By Carlos E. Lander
Header image courtesy of C. Lander
Carlos Lander was the distributor for Latin America for Cochran Undersea Technology.
Michael James Cochran, genius and founder of Cochran Undersea Technology, revolutionized the design of dive computers (DCs) with the company’s state of the art US Navy Computer that impacted the entire DC industry. But before exploring the accomplishments of Cochran Undersea Technology, let’s answer an integral question: “Who was Michael James Cochran?”
Mike was born in Daytona Beach, Florida, on May 21, 1941. He worked on a missile tracking ship as a young adult but also had an illustrious career in electronics, receiving 57 patents, including ones for the microprocessor and microcomputer chip.1 The microcomputer chip patent was assigned to Texas Instruments (TI)—where Mike worked for many years—and issued to Gary Boon and Michael J. Cochran in July 1971.
For his work on that microcomputer chip, Mike won an IR-100 Award from Industrial Research Magazine (now known as R&D World Magazine). After he left TI, he worked with NASA and invented a DC for their astronaut training program. He founded Cochran Undersea Technology in 1986, and began designing and manufacturing DCs for recreational, sport, commercial, and military diving applications.
In 2016, he was awarded the honorary position of Admiral in the Texas Navy, an accolade commending exceptional community service. In that same year, he won the New Orleans Grand Isle (NOGI) Award—frequently known as the Academy Award of Diving—which recognizes pioneers of the underwater world.
Sadly, Mike passed away on December 2, 2018, at the age of 77, leaving behind a lasting legacy of studies and research in electronics. Mike was always driven by passion—so much so that he worked until the end of his life, having never created a plan for Cochran Undersea Technology to continue without him.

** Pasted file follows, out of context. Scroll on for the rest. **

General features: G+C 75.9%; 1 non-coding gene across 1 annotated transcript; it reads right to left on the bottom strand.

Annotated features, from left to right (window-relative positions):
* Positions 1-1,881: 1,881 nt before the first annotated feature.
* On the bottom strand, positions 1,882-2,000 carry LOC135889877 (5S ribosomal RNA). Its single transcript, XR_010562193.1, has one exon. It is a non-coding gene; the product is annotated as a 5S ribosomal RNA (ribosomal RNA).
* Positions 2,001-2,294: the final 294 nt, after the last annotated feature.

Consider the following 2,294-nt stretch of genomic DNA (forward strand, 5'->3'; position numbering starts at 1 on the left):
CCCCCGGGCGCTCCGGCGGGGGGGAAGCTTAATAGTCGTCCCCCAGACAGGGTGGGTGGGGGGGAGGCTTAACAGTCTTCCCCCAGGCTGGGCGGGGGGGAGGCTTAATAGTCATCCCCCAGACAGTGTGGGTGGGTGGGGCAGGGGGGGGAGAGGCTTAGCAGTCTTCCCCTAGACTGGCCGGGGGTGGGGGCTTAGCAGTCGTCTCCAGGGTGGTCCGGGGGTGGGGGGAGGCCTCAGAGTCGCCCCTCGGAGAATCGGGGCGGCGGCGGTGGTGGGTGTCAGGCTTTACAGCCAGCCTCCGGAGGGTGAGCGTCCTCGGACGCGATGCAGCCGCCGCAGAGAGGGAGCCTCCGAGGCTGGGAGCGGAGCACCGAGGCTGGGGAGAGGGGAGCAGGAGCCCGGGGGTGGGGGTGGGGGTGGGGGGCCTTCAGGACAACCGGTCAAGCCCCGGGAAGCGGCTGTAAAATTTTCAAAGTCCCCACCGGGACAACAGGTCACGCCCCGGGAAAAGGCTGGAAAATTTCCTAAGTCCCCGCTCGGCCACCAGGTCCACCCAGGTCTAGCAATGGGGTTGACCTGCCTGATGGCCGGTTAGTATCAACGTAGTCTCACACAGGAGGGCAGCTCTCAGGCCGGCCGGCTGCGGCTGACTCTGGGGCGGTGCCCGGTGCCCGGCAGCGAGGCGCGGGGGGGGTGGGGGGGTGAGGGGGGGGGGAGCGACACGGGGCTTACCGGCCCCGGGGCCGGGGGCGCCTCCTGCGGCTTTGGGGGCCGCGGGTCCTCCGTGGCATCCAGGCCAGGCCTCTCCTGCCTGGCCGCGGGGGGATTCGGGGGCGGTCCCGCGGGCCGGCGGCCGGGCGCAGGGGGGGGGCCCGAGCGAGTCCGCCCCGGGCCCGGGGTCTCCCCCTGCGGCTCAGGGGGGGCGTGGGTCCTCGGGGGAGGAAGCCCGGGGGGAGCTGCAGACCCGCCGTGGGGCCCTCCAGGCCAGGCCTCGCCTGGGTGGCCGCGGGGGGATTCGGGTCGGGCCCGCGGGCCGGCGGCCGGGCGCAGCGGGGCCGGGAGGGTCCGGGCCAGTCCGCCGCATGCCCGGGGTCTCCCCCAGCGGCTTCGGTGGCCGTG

The Cochran Undersea Technology employed brilliant and gifted people such as Martin Heerschap, designer and engineer for the Cochran closed circuit rebreather (CCR) and liaison to the US Navy throughout the Navy DC’s development. Sales manager and tech instructor Larry Elsevier was another who worked closely with Cochran clients including the US Navy and NATO. He passed away in 2014. There was also Jeff Loudan, physicist, mathematician, and software engineer; Stuart McNair, engineer; and John Corso, talented diver and the face of the company before Mike’s passing.
Creating An Advanced Dive Computer
Everything started in 1991 when Cochran Consulting Inc—the parent company to Cochran Undersea Technology—filed a patent for an “advanced dive computer,” which was intended to become an Oceanic air integrated DC.2 While that specific product was never patented, Cochran’s DC led to a huge advancement in the field. First, Mike made a DC from a Single Board Computer (SBC), and then he programmed everything in an “assembly language,” securing very high-speed, real-time calculations on a reliable DC.
An SBC refers to any computer that contains all of its components in one circuit board. This configuration is perfect for devices with limited hardware space, such as a DC. SBCs are self-contained and energy-efficient, important elements under diving conditions.
An assembly language is an architecture-specific, low-level programming language, and Mike used one to efficiently compile a very complex algorithm including a set of variables that, at the time, did not exist in a DC (breathing parameters being one).
The final product included a microprocessor, a depth and pressure transducer, an electrically conductive metal clasp, and other components that worked efficiently in a small package within a very low power consumption unit.